Elsewhere in Beirut, protesters resumed blocking roads and rallied outside the central bank by nightfall. Dozens were able to partially block three main roads and temporarily shut down a highway north of the city before the military reopened it.
In three months of protests, this was the first time the commercial center of Beirut had become the scene of clashes. The area, which is also home to theaters and restaurants, was left deserted except for protesters, police and smoke from the tear gas.
Traffic resumed Wednesday and shops and banks reopened as pavement was cleared of broken glass.
Outgoing Prime Minister Saad Hariri, who resigned shortly after the protests first began in mid-October, said the violence in Hamra was "unacceptable" and an aggression on the heart of the capital. He called for an investigation. A new prime minister designate was named in December but has still been unable to form a new government.
Iraq's outgoing prime minister said Wednesday it was up to the next government to see through parliament's decision to oust U.S. troops.
Prime Minister Adel Abdul-Mahdi's comments came ahead of planned protests against the American military presence in Iraq called for by an influential Shiite cleric.
Washington has responded to Iraq's requests to initiate troop withdrawals with blunt refusal. And on Wednesday, U.S. officials said the U.S. military is resuming operations against Islamic State militants in Iraq and is working to soon restart training Iraqi forces. The officials spoke on condition of anonymity to discuss decisions not yet made public.
Meanwhile, Qatar said it was seeking to play a mediating role amid escalating tensions following a U.S. drone strike that killed a top Iranian general in Baghdad.
Abdul-Mahdi's government is in caretaker status following his resignation in December under pressure from mass demonstrations.
"I request that the president, parliament and political parties nominate a new prime minister, a new government that has full authority because these difficult, complicated circumstances, especially with pulling of the troops ... that needs a government with full authority so it can go forward," Abdul-Mahdi said in comments aired Wednesday from a Cabinet session the previous day.
The U.S. strike prompted Iraq's parliament to pass a non-binding resolution requesting the government end the presence of American troops in the country. Abdul-Mahdi has stood by the resolution despite signs of de-escalating tensions between Washington and Tehran. Iran retaliated for the killing by hitting two military bases hosting U.S. troops but did not cause casualties.
Last week, Abdul-Mahdi asked U.S. Secretary of State Mike Pompeo to work out a road map for an American troop withdrawal, but Washington responded saying the two sides should instead discuss how to "recommit" to their partnership.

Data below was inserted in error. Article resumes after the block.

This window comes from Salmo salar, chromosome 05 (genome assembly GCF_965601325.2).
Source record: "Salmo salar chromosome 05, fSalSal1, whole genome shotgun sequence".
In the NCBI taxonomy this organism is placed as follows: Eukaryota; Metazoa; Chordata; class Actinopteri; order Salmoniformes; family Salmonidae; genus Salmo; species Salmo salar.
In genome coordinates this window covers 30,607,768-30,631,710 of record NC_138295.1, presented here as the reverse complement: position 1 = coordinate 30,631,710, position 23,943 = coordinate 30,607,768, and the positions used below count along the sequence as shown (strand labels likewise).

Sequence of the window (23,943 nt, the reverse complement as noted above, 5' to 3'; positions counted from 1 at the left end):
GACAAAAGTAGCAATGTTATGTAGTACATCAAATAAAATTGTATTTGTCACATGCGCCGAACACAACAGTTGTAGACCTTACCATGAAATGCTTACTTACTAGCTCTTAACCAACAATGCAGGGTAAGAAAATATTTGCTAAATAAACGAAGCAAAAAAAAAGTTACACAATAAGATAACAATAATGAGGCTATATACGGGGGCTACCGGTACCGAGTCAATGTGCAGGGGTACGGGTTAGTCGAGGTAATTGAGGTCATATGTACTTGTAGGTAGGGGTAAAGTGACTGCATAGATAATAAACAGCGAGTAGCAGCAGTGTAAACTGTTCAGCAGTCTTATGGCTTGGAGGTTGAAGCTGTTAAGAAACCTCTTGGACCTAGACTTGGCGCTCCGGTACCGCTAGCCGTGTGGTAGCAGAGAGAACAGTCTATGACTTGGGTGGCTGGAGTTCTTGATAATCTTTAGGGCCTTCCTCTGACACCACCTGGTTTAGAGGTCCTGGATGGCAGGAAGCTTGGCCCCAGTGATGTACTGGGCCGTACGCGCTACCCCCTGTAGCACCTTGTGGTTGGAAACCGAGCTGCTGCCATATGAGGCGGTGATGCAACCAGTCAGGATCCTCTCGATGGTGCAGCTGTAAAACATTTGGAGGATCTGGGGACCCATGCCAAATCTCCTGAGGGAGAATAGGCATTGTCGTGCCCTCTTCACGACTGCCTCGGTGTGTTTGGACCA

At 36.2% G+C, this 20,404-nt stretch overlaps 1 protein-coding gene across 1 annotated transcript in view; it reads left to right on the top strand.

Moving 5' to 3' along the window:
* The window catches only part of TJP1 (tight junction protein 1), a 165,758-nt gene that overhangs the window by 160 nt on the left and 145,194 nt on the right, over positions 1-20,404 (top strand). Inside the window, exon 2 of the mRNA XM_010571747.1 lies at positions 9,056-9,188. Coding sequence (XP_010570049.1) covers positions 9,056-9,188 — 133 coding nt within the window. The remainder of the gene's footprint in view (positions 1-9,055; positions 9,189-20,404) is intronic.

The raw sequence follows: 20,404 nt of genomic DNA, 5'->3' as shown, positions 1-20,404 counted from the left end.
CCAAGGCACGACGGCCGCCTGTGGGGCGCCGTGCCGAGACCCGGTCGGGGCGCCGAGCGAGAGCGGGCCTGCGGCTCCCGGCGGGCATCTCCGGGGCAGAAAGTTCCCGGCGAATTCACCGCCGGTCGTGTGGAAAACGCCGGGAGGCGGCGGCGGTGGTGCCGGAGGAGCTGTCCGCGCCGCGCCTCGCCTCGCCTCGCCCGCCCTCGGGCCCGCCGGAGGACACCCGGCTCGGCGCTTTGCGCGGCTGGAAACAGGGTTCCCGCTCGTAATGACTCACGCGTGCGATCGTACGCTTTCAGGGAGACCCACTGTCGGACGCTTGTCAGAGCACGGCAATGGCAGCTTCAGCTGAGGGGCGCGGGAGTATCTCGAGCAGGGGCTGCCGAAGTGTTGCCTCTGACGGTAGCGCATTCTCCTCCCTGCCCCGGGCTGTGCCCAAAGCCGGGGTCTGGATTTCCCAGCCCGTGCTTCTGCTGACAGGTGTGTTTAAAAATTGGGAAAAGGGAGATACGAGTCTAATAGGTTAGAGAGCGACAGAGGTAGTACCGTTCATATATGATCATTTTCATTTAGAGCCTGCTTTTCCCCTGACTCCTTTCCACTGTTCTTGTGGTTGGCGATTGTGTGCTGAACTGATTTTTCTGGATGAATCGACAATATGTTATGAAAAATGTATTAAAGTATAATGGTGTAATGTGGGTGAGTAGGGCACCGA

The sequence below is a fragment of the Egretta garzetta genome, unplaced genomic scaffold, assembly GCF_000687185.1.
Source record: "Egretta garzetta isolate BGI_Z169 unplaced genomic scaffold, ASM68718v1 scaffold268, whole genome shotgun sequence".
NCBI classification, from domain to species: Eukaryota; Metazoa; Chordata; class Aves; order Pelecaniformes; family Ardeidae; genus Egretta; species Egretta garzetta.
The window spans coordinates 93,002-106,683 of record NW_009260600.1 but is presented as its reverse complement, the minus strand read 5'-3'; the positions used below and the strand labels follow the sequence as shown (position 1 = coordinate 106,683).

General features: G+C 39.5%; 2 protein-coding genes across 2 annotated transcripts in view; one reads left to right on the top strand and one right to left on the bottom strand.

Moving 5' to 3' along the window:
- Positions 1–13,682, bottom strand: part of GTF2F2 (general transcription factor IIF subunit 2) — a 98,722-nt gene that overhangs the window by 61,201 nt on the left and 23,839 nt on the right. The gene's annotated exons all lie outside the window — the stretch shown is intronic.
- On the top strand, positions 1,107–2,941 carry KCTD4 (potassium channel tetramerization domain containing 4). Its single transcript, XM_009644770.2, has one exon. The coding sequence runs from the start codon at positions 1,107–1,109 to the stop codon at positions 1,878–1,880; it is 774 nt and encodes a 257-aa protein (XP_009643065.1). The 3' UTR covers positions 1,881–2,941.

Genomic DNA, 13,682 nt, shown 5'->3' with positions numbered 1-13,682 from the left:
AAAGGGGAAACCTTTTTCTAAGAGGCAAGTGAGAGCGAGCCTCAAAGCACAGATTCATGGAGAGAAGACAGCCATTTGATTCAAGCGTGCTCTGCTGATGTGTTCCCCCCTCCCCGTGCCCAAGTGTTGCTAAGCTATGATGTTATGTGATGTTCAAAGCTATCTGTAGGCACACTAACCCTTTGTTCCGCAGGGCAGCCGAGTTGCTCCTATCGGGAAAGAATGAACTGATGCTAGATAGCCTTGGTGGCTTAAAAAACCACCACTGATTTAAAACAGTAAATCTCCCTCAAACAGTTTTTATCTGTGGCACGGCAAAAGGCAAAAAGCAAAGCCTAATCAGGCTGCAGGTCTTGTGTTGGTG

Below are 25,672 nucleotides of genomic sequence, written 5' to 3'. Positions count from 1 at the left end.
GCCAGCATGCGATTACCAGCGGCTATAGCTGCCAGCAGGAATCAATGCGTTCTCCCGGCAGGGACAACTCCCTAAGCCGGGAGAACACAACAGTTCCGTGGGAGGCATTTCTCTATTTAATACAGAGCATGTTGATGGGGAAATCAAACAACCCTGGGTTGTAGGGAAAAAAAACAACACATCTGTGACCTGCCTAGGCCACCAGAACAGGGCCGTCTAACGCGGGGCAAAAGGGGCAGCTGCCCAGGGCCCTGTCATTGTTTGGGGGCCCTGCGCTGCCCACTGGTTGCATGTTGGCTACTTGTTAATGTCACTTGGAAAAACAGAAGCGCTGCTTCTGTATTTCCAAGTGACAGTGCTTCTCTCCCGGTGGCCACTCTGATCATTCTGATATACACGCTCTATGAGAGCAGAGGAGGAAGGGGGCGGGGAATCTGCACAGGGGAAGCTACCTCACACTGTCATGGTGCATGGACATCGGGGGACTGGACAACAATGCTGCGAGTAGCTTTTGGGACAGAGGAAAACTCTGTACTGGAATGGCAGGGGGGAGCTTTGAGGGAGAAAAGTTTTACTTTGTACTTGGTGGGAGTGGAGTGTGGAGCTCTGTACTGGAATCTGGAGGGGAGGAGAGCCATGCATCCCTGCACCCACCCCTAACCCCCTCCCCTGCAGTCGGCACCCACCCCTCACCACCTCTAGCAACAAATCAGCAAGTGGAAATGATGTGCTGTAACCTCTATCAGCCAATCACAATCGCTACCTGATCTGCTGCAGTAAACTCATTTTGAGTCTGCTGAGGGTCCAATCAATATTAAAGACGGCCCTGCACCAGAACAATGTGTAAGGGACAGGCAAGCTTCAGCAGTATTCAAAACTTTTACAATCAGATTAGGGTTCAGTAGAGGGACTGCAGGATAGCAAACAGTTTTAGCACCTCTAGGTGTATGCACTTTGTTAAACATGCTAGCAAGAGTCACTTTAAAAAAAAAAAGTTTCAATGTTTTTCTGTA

Abdul-Mahdi's recent remarks suggest he is keen on maintaining good relations with Washington yet firm that U.S. troops must leave.
"I am determined to keep our friendships with all. They all helped us, they all scarified for us, some with blood, some with financial aid in fighting (the Islamic State group)," he said.
"We also respect the parliament's decision and we are working on implementing it in the right manner that guarantees Iraq's sovereignty."
Meanwhile, followers of influential Shiite cleric Moqtada al-Sadr acted on his call for "millions" to take to the streets to demonstrate against the American troop presence by announcing planned protests to take place next week, according to a statement circulating on social media verified by two activists. The protests are expected to take place on Jan. 24, according to the statement.
The cleric, who also leads the Sairoon bloc in parliament, derives much of his political capital through grassroots mobilization.
Activists in Tahrir Square, the epicenter of a four-month anti-government protest movement, said they feared the demonstrations would spark clashes.
"We are afraid that he will decide to start the protests in Tahrir," said Mustafa, an activist who gave only his first name fearing reprisals. "In this case there would be big issues with the Tahrir demonstrators."
Meanwhile, Qatar's Foreign Minister Mohammed bin Abdulrahman al-Thani, said the Gulf country was making contacts with regional and international countries in order to de-escalate regional tensions. His visit to Iraq comes days after Qatar's Emir Sheikh Tamim bin Hamad al-Thani visited Tehran.
"Qatar, together with some friendly countries, is trying to decrease tensions. We have made international contacts for more consultations with our brotherly and sisterly countries," al-Thani said in a joint press conference with Iraq's Foreign Affairs Minister Mohammed al-Hakim.
Al-Thani met with Iraqi Prime Minister Adel Abdul-Mahdi and President Barham Saleh later Wednesday.
"We discussed ways of decreasing tensions in our region and we have our common efforts and joint efforts together with our friends in Iran and America and our talks," said al-Hakim.